• SH-FHD-#A – Supports CVBS, AHD, TVI & IP cameras up to 1080P (2.1 Megapixels).
  • SH-SDI-#A – Supports CVBS, SDI, TVI, AHD, & IP cameras up to  1080P (2.1 Megapixels).
  • SH-SHD-#A – Supports CVBS, AHD, TVI, CVI & IP cameras up to 5 Megapixels.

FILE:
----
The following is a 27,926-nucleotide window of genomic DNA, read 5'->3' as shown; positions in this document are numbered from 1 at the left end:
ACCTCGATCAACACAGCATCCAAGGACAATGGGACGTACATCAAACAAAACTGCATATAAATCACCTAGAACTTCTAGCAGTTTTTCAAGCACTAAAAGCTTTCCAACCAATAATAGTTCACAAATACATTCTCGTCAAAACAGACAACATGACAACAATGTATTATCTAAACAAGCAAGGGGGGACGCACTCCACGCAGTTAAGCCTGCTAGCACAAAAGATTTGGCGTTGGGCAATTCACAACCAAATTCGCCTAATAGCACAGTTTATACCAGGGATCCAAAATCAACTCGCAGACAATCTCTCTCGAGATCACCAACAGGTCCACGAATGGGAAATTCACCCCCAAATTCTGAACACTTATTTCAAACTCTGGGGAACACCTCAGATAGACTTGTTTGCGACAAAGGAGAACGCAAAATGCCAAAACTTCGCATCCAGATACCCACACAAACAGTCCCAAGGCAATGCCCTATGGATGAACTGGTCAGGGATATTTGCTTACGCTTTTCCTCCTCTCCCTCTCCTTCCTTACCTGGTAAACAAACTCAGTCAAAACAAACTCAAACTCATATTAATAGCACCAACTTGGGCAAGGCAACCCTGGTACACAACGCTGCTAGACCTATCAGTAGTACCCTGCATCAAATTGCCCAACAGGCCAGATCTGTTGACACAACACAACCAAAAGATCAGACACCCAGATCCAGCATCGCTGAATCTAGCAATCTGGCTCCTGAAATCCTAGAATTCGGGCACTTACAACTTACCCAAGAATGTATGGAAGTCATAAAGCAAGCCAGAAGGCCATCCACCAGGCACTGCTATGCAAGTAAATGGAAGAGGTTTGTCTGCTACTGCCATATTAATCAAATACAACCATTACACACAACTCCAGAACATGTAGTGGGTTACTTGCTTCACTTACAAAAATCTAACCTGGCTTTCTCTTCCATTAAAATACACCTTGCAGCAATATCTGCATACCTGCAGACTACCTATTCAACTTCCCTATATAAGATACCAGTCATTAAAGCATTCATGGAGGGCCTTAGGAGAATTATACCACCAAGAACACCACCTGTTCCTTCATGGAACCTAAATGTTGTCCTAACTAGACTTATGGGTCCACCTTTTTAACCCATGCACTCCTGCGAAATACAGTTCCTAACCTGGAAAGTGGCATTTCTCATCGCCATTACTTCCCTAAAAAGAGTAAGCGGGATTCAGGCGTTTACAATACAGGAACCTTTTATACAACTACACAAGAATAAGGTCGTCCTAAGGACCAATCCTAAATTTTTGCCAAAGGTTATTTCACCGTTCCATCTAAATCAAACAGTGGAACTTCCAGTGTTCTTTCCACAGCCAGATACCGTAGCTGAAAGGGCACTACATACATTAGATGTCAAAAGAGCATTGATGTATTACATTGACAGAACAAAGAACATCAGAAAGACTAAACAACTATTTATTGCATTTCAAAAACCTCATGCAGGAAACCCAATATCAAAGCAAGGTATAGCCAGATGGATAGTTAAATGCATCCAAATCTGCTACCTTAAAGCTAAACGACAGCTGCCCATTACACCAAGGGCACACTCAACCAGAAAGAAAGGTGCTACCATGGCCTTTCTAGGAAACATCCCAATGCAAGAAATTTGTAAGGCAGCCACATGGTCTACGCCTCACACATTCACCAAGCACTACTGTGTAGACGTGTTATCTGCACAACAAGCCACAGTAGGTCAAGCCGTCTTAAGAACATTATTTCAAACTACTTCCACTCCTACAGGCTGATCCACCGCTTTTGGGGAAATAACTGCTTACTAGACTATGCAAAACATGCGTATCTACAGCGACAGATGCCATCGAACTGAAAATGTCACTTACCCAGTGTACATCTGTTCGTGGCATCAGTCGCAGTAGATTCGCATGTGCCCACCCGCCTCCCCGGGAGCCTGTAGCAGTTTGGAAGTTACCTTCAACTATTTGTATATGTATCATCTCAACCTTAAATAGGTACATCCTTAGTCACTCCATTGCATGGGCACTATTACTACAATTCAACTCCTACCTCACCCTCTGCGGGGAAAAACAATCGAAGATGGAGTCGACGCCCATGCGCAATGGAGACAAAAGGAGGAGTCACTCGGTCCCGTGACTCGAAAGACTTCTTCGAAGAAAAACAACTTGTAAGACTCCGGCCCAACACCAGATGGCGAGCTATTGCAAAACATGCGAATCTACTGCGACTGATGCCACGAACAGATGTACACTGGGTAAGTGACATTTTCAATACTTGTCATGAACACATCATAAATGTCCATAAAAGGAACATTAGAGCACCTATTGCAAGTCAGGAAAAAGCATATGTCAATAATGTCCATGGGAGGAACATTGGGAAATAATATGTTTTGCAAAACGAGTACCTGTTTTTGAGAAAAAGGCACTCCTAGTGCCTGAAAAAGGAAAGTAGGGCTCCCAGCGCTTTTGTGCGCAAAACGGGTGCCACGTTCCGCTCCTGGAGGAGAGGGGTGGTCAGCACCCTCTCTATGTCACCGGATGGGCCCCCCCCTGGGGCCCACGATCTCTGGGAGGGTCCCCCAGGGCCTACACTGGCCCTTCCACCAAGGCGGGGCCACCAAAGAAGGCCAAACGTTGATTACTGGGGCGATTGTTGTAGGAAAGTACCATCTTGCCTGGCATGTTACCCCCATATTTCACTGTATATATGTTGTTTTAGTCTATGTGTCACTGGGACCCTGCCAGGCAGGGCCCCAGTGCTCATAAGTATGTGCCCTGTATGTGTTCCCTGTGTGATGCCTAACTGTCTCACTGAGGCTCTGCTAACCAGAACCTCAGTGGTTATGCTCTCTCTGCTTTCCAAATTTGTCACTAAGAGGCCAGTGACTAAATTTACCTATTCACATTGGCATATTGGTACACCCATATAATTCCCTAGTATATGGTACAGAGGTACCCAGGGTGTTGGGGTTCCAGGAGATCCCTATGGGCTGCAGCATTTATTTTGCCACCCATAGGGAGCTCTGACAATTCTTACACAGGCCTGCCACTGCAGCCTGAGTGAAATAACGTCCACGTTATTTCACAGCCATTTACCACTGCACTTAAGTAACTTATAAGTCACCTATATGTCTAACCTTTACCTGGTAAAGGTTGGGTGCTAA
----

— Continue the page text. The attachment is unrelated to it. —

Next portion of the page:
That covers the break down for the DVRs, the compatible cameras should be easily recognized following the same acronyms found on the model names for the DVRs. The camera model number FHDB-A2812VW can be broken down as follows. FHD which is the known acronym indicates that this is a 1080P camera, The letter “B” that follows means that it is a bullet camera, alternatively “D” stands for dome, “V” for vandal-proof dome, “H” for hidden cameras and “Z” for PTZ cameras. The letter “A” after the hyphen in this case stands for “Auto” because this camera has auto focus. Hidden cameras may have an identifier in the same place to identify the type of hidden camera. For example, “M” for motion or “S” for smoke detector which are two of the most common hidden cameras. The numbers that follow represent the lens, 2812V refers to a varifocal 2.8-12 mm lens. Other options include 622V which is a 6-22mm varifocal lens or it may be simpler such as “36” or “28” which signify 3.6 and 2.8 mm fixed lens respectively. On PTZ cameras the lens specification are represented with an “X”. For example, a camera with 10 times zoom will have the model name AHDZ-10X. On cameras that come in different colors the last letter of the model name signifies the color of the camera which in our example is “W” for white, on other cameras it could be “G” for gray. The camera acronyms for Shield Technology cameras are as follows: